By Jason & Lyndon Duplessis
While we had wonderful luck with lions in Etosha, we didn’t see any leopard or cheetah. They really are much more secretive and difficult to see. Today we were on the way to Okonjima, the home of the AfriCat Foundation. AfriCat is well known around Namibia for teaching the local population about how to live with predators instead of trying to exterminate them as if they were pests. Many of the leopards and cheetah in the Okonjima reserve are previously rescued and re-released into the wild successfully. The drive was very short and all on paved roads. We arrived in time for a nice rest and a wonderful lunch salad before our afternoon activity: leopard tracking.
We left the camp at around 4 to try and find a leopard via tracking collar. This might sound easy, but the landscape at Okonjima is quite mountainous and full of areas a vehicle cannot traverse. We spent about an hour tracking a weak signal from a leopard and decided that a higher altitude would help out. Just as we made it to a nice cliff to track from, we noticed what looked like a leopard statue in the middle of a green grassy garden. Sure enough, we found our leopard! She rolled around in the grass for us then walked toward us, eventually heading off into the bush where she hid from everyone for hours. Our vehicle was the only one to get a glimpse of leopards that evening. While the viewing was very short, it was memorable.
Okonjima main camp itself was just outside the reserve which was a good thing. It was safe to walk between the lodge and tents without fear of wild animals interfering. There were still some antelope and warthogs around, which have a chance to come drink at the lovely water hole that the main eating/lounging area surrounds. The room we stayed in was a large round chalet with en suite facilities and about a third of the wall was a large open window with a view of the bush. For dinner there was a set menu, but the kitchen will listen to requests from guests. Breakfast had a somewhat small buffet but included an egg/omelet station which is always our first choice for breakfast.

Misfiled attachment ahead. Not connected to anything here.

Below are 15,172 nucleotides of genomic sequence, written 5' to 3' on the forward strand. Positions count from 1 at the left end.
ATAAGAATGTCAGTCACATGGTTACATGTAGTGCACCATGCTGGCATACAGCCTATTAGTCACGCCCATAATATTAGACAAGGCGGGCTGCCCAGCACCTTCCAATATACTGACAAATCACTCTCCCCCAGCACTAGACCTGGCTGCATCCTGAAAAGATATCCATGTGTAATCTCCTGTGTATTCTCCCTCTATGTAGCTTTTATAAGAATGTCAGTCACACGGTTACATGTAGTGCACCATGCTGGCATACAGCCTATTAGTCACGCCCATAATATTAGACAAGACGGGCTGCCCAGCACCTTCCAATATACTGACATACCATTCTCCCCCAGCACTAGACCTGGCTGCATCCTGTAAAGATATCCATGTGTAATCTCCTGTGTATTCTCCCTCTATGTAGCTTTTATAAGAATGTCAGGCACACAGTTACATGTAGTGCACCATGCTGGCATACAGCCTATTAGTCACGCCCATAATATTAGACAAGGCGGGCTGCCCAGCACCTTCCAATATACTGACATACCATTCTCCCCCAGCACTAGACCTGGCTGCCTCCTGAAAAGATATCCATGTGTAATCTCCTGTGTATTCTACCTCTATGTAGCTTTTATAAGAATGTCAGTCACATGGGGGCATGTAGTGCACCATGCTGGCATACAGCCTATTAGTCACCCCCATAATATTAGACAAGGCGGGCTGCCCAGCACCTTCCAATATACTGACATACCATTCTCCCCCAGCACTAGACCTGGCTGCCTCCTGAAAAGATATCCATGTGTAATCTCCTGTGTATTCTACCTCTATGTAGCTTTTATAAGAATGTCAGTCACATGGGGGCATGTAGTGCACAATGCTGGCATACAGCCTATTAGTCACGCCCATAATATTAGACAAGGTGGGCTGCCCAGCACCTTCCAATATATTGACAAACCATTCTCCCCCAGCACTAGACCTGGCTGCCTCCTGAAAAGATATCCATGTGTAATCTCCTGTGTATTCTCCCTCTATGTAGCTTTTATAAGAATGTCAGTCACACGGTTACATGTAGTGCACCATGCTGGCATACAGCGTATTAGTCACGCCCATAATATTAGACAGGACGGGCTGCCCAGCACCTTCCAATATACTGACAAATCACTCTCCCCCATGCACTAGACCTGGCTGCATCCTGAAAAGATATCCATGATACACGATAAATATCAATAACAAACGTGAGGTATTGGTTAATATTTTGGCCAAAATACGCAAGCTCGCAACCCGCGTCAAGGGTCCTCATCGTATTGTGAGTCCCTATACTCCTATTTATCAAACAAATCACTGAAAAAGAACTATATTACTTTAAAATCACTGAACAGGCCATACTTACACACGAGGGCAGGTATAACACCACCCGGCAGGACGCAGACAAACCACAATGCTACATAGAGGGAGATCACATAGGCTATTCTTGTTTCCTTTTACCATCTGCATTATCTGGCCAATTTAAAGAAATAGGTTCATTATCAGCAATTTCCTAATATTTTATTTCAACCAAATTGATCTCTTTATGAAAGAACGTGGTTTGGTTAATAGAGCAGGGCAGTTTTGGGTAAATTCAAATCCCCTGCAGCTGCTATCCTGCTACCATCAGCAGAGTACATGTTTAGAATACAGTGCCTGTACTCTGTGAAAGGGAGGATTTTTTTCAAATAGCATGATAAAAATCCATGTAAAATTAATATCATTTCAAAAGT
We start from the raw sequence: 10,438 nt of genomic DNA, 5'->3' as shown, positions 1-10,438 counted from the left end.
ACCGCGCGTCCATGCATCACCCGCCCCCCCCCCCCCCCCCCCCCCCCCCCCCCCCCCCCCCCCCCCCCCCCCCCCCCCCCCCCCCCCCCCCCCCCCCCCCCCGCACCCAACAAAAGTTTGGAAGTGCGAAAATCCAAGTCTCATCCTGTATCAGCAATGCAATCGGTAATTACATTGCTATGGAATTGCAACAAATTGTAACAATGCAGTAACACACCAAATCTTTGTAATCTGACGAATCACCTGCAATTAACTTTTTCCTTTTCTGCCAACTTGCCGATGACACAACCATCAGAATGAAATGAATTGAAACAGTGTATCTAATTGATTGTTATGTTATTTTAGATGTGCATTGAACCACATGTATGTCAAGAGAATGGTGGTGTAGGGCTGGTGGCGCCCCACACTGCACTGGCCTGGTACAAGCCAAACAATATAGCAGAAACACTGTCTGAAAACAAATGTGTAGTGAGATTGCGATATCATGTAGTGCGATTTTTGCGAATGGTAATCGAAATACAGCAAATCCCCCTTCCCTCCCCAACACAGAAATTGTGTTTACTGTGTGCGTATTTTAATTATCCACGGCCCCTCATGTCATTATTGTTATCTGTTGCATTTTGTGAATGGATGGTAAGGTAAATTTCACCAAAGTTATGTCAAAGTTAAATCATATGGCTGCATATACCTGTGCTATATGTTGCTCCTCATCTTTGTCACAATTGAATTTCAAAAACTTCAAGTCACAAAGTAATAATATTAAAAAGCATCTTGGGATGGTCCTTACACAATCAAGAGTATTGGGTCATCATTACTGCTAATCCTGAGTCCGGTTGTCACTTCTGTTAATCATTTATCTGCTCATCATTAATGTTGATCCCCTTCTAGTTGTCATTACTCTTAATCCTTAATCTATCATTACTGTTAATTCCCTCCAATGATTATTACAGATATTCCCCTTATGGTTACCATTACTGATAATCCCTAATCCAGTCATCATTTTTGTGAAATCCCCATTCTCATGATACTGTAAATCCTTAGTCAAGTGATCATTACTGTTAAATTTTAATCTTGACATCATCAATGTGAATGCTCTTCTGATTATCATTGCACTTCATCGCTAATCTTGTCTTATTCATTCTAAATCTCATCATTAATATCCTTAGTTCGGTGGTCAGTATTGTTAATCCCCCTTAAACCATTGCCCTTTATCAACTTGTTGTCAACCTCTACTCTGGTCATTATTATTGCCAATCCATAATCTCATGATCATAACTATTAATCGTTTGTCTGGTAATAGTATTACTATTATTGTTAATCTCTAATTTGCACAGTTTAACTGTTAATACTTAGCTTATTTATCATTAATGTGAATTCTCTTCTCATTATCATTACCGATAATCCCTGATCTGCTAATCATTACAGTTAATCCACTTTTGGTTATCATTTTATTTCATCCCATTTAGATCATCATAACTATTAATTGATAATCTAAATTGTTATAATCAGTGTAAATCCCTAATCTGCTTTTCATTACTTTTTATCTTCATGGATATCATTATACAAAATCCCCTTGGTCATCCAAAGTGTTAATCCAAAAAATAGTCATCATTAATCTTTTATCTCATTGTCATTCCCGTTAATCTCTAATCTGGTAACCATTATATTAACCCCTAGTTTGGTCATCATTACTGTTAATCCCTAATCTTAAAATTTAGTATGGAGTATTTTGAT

Our morning activity was cheetah tracking. We thought it would be all in the vehicles but after getting close to the cheetah (also via tracking collars) we left the vehicle and went on foot! We were all a bit nervous but the guides assured us that the cheetahs we were tracking had previously been released successfully into the wild by AfriCat. While they were not tame by any means, they were habituated to humans over the years. We finally stumbled across two lovely cheetahs resting in the morning sun, their bellies obviously full. Never have we been so close to cheetah on foot. It was quite an experience that we will never forget!
After about an hour of viewing, we decided to leave the cheetah to have their rest. We were off to the main offices of AfriCat which was a very educational visit. They showed us how AfriCat works to educate the local farmers and their children about living with predators. While there, the “Adopt a Spot” program was brought to our attention. It helps visitors donate small amounts which add up to adopting an entire cheetah or leopard. Here’s a photo of Jason painting the spot that we adopted for Fish Eagle Safaris!
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